Synthetic biology holds great promise for translating ideas into products to address the grand challenges facing humanity. Molecular biomanufacturing is an emerging technology that facilitates the production of key products of value, including therapeutics and select chemical compounds. Current biomanufacturing technologies require improvements to overcome limiting factors, including efficient production, cost, and safe release; therefore, developing optimum chassis for biomolecular manufacturing is of great interest for enabling diverse synthetic biology applications. Here, we harnessed the power of the CRISPR-Cas12 system to design, build, and test a DNA device for genome shredding, which fragments the native genome to enable the conversion of bacterial cells into nonreplicative, biosynthetically active, and programmable molecular biomanufacturing chassis. As a proof of concept, we demonstrated the efficient production of green fluorescent protein and violacein, an antimicrobial and antitumorigenic compound. Our CRISPR-Cas12-based chromosome-shredder DNA device has built-in biocontainment features providing a roadmap for the conversion of any bacterial cell into a chromosome-shredded chassis amenable to high-efficiency molecular biomanufacturing, thereby enabling exciting and diverse biotechnological applications.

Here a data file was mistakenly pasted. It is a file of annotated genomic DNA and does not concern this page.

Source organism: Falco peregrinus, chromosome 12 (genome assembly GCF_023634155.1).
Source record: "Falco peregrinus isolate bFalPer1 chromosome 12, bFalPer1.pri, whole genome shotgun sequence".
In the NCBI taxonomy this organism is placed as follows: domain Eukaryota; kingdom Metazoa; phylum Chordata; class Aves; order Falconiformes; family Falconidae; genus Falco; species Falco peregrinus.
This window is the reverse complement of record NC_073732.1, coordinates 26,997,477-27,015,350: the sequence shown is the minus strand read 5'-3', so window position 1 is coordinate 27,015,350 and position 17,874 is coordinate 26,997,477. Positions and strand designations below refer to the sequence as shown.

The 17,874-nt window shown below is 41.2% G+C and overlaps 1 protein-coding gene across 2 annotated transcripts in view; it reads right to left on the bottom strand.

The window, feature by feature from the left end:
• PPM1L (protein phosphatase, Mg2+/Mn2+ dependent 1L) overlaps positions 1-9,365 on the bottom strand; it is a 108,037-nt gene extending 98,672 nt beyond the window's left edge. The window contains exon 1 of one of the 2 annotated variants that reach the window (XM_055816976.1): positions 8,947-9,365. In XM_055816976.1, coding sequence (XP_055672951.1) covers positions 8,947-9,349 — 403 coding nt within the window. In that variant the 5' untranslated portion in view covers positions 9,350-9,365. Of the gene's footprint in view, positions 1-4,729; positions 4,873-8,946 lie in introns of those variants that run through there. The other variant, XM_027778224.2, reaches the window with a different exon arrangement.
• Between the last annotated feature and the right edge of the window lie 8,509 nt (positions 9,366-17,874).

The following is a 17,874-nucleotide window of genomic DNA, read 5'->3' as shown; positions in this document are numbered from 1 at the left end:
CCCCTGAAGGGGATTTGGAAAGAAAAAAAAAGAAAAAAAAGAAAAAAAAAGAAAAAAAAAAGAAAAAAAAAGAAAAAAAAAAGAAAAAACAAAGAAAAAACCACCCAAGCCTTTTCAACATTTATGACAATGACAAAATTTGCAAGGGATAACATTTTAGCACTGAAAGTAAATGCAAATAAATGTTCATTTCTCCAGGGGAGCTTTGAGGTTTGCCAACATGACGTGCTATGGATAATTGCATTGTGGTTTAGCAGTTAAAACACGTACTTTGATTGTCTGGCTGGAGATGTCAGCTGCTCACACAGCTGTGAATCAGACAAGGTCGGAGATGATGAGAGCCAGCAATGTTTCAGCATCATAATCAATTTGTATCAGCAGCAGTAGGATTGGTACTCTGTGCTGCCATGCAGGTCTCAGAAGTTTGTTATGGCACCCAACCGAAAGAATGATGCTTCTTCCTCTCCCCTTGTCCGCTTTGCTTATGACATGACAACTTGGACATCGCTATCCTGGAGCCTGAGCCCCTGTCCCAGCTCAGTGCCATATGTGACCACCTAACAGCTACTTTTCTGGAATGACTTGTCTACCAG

Bibliographical noteKAUST Repository Item: Exported on 2022-01-06
Acknowledged KAUST grant number(s): BAS/1/1035-01-01
This work was supported by KAUST baseline funding number BAS/1/1035-01-01 to MM.
ASJC Scopus subject areas
- Biomedical Engineering
- Biochemistry, Genetics and Molecular Biology (miscellaneous)